By Steve Ahlquist on September 20, 2017
“At last, victims of domestic abuse in Rhode Island will not have the constant fear of knowing that the person who abused them still has a gun,” said Representative Teresa Tanzi who has championed the bill in the House for at least three years.
Posted in Activism, Featured, Gun Control, Pennsylvania, State House | Tagged Don Bidondi, Donna Personeus, Frank Saccoccio, General Assembly, InfoWars, Jennifer Boylan, Moms Demand Action RI, National Rifle Association, Protect Rhode Island Families Act, Rhode Island 2nd Amendment Coalition, Rhode Island Coalition Against Gun Violence, RICAGV | 1 Response
By Steve Ahlquist on January 22, 2016
What has to change in Rhode Island before common sense gun legislation can be passed? Mattiello has an A+ (100 percent) rating with the National Rifle Association (NRA). Senate President M Teresa Paiva-Weed has an A (93 percent) rating from the NRA.
Posted in Civil Rights, Corporate Greed, Featured, Gun Control, National News, News, Rhode Island, State House | Tagged Frank Saccoccio, Jerry Belair, M. Teresa Paiva-Weed, National Rifle Association, Nicholas Mattiello, NRA, Rhode Island Coalition Against Gun Violence | 7 Responses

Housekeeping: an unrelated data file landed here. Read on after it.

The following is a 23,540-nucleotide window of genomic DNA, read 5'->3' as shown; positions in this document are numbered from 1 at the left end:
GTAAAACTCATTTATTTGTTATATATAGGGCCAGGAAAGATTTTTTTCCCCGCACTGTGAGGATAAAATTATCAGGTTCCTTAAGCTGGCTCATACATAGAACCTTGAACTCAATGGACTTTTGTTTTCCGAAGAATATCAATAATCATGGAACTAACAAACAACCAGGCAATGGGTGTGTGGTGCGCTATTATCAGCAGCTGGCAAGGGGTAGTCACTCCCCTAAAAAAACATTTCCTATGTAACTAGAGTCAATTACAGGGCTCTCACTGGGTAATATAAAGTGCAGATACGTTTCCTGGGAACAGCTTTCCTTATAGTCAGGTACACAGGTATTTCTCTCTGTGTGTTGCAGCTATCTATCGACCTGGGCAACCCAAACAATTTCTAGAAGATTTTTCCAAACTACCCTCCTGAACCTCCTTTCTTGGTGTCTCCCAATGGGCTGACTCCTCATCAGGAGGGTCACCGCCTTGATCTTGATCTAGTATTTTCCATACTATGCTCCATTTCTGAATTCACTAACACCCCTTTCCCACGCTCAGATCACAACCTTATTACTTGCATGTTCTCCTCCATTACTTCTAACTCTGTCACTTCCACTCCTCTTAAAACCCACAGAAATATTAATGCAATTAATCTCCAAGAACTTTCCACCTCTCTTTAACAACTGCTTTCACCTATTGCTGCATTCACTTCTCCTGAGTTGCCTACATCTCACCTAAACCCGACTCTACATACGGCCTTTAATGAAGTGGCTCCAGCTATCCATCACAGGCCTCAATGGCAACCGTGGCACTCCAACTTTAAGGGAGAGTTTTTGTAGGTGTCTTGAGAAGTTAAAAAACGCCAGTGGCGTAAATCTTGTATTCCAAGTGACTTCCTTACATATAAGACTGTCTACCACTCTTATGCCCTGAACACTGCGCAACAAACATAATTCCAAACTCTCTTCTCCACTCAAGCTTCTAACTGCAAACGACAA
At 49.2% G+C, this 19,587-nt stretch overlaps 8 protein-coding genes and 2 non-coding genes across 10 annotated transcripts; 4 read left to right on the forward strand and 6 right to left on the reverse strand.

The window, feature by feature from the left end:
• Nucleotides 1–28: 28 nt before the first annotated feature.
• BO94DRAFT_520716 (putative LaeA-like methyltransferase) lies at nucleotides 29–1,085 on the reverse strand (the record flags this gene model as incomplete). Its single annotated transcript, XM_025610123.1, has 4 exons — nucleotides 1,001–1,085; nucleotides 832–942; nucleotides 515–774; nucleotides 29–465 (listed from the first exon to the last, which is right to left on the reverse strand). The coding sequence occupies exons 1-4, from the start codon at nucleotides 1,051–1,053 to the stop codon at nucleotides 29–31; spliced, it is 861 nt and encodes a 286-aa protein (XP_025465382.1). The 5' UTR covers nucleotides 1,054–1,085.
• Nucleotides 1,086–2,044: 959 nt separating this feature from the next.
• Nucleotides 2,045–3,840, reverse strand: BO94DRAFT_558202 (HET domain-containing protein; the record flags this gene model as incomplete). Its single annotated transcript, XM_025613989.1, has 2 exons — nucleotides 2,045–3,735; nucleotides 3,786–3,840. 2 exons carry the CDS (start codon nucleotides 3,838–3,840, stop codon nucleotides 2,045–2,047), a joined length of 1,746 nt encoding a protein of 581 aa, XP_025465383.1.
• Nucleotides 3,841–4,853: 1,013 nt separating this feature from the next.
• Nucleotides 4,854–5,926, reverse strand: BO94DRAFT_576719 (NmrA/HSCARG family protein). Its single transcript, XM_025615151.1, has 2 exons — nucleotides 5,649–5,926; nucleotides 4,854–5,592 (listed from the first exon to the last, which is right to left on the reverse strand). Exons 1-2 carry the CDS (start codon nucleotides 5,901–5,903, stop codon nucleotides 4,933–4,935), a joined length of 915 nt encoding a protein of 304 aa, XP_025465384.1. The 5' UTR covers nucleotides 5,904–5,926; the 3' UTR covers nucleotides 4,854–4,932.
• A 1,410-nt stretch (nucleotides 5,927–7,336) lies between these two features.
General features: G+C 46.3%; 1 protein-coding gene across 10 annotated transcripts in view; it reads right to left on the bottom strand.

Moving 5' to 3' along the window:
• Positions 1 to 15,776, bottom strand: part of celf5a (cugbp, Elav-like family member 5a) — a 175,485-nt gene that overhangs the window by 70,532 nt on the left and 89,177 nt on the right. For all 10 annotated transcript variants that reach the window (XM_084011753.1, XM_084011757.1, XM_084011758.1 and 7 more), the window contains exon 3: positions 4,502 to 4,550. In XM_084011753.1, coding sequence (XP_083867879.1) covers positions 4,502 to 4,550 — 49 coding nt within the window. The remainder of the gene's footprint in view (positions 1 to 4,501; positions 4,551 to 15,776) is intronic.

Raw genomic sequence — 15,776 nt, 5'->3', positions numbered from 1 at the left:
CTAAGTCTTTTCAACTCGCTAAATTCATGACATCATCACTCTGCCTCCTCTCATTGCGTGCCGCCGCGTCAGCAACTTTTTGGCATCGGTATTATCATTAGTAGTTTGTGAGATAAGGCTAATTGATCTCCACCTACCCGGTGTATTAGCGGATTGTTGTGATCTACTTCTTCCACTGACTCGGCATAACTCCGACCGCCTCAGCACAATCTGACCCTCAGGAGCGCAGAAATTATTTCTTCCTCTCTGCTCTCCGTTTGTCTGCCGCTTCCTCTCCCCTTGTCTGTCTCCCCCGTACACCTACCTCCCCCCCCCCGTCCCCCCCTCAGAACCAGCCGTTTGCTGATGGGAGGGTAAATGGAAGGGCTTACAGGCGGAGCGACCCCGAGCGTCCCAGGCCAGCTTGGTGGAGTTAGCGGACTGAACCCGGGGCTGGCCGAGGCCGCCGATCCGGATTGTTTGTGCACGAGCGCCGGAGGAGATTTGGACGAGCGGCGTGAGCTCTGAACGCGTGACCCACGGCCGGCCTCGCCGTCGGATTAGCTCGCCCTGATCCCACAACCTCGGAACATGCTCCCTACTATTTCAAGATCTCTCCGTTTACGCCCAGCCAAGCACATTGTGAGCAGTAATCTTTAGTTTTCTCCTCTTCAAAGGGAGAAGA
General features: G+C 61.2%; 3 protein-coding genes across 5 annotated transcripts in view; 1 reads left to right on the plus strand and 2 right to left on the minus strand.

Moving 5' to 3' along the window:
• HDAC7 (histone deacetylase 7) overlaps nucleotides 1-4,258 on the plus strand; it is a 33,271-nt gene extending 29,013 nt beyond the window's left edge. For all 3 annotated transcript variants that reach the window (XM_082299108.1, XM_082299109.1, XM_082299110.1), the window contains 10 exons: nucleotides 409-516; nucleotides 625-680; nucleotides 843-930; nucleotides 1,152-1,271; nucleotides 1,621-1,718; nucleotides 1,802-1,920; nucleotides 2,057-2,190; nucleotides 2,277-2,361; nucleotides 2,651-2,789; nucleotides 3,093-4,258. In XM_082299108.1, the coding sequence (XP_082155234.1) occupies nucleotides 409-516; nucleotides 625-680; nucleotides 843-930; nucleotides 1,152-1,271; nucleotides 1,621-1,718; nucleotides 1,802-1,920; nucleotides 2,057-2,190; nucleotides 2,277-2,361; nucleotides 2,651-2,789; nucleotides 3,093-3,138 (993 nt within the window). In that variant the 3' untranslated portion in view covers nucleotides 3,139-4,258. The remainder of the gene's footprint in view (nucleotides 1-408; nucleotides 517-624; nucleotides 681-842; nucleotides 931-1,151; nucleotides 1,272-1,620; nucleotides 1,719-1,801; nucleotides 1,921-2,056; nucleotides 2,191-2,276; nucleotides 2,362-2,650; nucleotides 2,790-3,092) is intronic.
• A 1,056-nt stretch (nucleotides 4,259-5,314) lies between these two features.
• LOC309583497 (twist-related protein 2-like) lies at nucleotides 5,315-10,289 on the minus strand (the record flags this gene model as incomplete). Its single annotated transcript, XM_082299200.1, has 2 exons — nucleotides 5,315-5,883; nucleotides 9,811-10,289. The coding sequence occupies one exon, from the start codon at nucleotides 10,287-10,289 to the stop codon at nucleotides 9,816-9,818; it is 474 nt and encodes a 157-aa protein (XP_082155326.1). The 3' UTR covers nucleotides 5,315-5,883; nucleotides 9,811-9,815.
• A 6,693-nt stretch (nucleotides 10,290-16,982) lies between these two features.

By Steve Ahlquist on April 22, 2015
When testifying before the House Judiciary Committee on bills that would bring state law in line with federal law and close the loophole allowing misdemeanor domestic abusers to keep their guns, Frank Saccoccio, representing the Rhode Island 2nd Amendment Coalition, insisted that he was in no way defending domestic abusers. It’s surely not his intent […]
Posted in Criminal Justice, Featured, Gun Control, State House | Tagged cale keable, Frank Saccoccio, Julia Wyman, Rhode Island Coalition Against Domestic Violence, Rhode Island Coalition Against Gun Violence | 2 Responses
By Steve Ahlquist on March 26, 2015
“She called the police and had him arrested. He was charged, had to go through a trial, and he lost. They said he violated the protective order. That case went to the Rhode Island Supreme Court, and it was overturned. But something as simple as that, ‘How are you doing?’ and you could be right in the middle of this [law], losing your firearms, and you could be convicted of that.”